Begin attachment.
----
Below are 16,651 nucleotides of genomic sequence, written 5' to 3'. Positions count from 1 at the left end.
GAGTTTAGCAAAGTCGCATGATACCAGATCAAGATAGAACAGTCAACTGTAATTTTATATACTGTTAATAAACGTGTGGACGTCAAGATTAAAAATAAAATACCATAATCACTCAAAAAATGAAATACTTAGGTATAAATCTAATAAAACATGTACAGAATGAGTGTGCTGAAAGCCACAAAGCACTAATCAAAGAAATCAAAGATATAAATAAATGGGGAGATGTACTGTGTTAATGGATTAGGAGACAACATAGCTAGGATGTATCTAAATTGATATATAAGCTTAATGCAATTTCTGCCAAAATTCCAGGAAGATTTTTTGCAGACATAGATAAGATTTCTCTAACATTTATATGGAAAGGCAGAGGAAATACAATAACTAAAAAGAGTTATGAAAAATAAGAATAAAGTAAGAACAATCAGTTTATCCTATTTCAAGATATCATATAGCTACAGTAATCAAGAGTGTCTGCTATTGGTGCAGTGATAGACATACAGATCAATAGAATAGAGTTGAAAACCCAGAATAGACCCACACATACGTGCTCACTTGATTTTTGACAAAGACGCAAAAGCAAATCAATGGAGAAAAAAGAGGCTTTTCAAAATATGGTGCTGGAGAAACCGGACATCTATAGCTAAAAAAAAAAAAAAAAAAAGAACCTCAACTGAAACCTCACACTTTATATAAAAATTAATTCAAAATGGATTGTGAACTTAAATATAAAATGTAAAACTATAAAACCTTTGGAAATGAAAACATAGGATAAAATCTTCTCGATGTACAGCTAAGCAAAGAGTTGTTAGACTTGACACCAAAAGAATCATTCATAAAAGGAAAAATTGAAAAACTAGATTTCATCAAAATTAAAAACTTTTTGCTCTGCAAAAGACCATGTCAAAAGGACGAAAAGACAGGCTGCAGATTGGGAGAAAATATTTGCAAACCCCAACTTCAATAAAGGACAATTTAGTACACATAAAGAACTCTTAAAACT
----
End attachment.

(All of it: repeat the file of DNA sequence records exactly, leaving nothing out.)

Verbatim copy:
Below are 16,651 nucleotides of genomic sequence, written 5' to 3'. Positions count from 1 at the left end.
GAGTTTAGCAAAGTCGCATGATACCAGATCAAGATAGAACAGTCAACTGTAATTTTATATACTGTTAATAAACGTGTGGACGTCAAGATTAAAAATAAAATACCATAATCACTCAAAAAATGAAATACTTAGGTATAAATCTAATAAAACATGTACAGAATGAGTGTGCTGAAAGCCACAAAGCACTAATCAAAGAAATCAAAGATATAAATAAATGGGGAGATGTACTGTGTTAATGGATTAGGAGACAACATAGCTAGGATGTATCTAAATTGATATATAAGCTTAATGCAATTTCTGCCAAAATTCCAGGAAGATTTTTTGCAGACATAGATAAGATTTCTCTAACATTTATATGGAAAGGCAGAGGAAATACAATAACTAAAAAGAGTTATGAAAAATAAGAATAAAGTAAGAACAATCAGTTTATCCTATTTCAAGATATCATATAGCTACAGTAATCAAGAGTGTCTGCTATTGGTGCAGTGATAGACATACAGATCAATAGAATAGAGTTGAAAACCCAGAATAGACCCACACATACGTGCTCACTTGATTTTTGACAAAGACGCAAAAGCAAATCAATGGAGAAAAAAGAGGCTTTTCAAAATATGGTGCTGGAGAAACCGGACATCTATAGCTAAAAAAAAAAAAAAAAAAAGAACCTCAACTGAAACCTCACACTTTATATAAAAATTAATTCAAAATGGATTGTGAACTTAAATATAAAATGTAAAACTATAAAACCTTTGGAAATGAAAACATAGGATAAAATCTTCTCGATGTACAGCTAAGCAAAGAGTTGTTAGACTTGACACCAAAAGAATCATTCATAAAAGGAAAAATTGAAAAACTAGATTTCATCAAAATTAAAAACTTTTTGCTCTGCAAAAGACCATGTCAAAAGGACGAAAAGACAGGCTGCAGATTGGGAGAAAATATTTGCAAACCCCAACTTCAATAAAGGACAATTTAGTACACATAAAGAACTCTTAAAACT